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25 September 2009

Media Release

2009 Australia Group Plenary

Representatives of 40 countries and the European Commission held the annual plenary meeting of the Australia Group this week. The Australia Group is a cooperative and voluntary body dedicated to countering the spread of technologies and materials that could assist states of concern and terrorist groups in obtaining or developing chemical and biological weapons. The plenary was co-hosted by Australia and France in Paris.

At the 2009 plenary, Australia Group participants continued their sharing of information on best practices and measures to detect and prevent proliferation attempts by states of concern and non-state actors. Participants discussed the enhancement and continued refinement of the Group's licensing and customs controls.

As in previous years, several changes were proposed to the Group's chemical and biological control lists, and were adopted or referred for further consideration as appropriate. Changes to the Australia Group's control lists will be available on the Group's public website in due course. The Group maintained its particular focus on international developments in the field of synthetic biology, and considered a report from its specialist technical advisory group in this area. Participants agreed to broaden the scope of the advisory group to include a range of evolving technologies.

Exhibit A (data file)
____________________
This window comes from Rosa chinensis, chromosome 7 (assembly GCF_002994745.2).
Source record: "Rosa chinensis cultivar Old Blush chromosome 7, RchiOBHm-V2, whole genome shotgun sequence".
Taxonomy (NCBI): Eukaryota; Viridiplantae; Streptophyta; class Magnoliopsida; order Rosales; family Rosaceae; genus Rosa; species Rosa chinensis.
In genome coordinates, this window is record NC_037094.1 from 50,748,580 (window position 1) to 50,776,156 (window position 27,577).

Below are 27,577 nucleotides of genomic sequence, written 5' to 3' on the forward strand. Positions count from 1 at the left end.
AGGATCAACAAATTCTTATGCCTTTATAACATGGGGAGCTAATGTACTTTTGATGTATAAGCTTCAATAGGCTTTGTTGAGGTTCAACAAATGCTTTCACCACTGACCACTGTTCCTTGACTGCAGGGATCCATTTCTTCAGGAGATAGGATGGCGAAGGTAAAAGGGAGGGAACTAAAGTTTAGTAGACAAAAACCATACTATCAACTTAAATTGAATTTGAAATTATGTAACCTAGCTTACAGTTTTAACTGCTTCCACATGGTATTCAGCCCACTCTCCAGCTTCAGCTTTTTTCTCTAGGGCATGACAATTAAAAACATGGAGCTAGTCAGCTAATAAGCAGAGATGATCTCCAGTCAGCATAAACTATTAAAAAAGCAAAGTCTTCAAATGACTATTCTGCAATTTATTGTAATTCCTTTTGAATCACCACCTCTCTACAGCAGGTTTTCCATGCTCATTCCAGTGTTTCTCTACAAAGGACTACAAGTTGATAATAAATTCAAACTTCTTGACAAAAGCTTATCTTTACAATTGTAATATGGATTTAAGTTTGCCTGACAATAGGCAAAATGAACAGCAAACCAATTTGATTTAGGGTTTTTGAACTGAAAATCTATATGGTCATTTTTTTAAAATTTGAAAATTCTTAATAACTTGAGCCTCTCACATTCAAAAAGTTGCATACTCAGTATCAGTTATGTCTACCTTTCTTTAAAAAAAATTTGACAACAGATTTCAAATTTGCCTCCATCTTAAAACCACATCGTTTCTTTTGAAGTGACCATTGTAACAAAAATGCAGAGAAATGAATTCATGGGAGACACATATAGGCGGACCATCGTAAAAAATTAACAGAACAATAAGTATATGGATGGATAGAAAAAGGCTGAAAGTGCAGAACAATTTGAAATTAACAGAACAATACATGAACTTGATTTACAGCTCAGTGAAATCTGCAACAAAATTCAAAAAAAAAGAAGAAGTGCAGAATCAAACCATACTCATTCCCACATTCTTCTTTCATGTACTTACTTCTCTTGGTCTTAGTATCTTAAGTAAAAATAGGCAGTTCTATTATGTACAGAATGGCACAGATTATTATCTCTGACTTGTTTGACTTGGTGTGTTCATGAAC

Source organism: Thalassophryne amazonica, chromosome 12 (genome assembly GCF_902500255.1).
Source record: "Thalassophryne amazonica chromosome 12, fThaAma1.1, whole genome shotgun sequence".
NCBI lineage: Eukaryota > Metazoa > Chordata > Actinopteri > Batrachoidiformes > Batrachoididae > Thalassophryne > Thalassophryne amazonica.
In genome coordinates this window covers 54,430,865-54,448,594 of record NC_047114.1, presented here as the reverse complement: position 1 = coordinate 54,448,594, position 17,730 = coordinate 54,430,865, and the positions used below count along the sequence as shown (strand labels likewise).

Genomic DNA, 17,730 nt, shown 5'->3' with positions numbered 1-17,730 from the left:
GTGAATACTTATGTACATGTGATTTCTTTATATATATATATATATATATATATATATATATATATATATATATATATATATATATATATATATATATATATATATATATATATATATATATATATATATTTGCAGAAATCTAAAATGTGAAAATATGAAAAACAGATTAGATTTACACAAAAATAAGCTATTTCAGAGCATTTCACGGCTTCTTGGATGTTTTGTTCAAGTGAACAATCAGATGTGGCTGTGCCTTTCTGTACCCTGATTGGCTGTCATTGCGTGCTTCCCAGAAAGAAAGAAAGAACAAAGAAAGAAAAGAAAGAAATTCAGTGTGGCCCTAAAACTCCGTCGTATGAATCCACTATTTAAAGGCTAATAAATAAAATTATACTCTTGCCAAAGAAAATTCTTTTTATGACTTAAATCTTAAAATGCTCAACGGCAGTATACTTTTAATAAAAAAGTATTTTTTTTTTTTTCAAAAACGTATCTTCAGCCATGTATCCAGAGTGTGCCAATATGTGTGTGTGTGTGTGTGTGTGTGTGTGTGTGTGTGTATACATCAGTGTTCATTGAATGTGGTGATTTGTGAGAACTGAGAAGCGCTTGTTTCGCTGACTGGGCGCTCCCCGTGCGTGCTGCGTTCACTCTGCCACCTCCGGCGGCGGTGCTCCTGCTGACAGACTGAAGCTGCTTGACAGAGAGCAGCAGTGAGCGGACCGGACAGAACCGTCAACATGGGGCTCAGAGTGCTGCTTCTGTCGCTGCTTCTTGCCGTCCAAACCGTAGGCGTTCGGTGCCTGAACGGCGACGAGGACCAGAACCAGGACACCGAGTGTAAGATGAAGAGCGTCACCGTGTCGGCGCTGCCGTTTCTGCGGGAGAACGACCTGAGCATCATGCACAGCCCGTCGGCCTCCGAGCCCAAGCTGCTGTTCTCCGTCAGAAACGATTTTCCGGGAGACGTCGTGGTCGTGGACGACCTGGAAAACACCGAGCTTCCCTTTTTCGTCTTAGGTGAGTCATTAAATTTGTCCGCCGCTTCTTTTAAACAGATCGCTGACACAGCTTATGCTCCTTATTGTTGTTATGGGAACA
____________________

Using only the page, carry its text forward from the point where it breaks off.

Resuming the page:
The Australia Group agreed to enhance cooperative measures to deal with intangible transfers of technology, including preparing a new outreach publication for this purpose. Preventing unauthorised transfers of intangible technology is a priority area in the defence against the proliferation of all forms of weapons of mass destruction and their means of delivery.

The Australia Group again emphasised its commitment to ensuring that non-proliferation export controls did not hinder legitimate trade and technical cooperation in the chemical and biological sectors. The Australia Group noted the ongoing importance of engaging industry and academic sectors in support of the Group's work.

No new members were admitted to the Group in 2009. Interest in membership from several countries was noted, and further engagement with these countries was approved by the plenary.

Participants noted that the Group's control lists continued to be an international benchmark for best practice controls on chemical and biological agents, being used increasingly as a guide for international action in this area. The Group noted the ongoing mutual benefit in close cooperation with the UN Security Council and its relevant committees.

International acceptance of Australia Group controls and practices are in part a result of the Group's extensive outreach to non-members and other international bodies. The Australia Group plenary agreed to continue an active outreach program in 2009-10.

Further information on the Australia Group is available at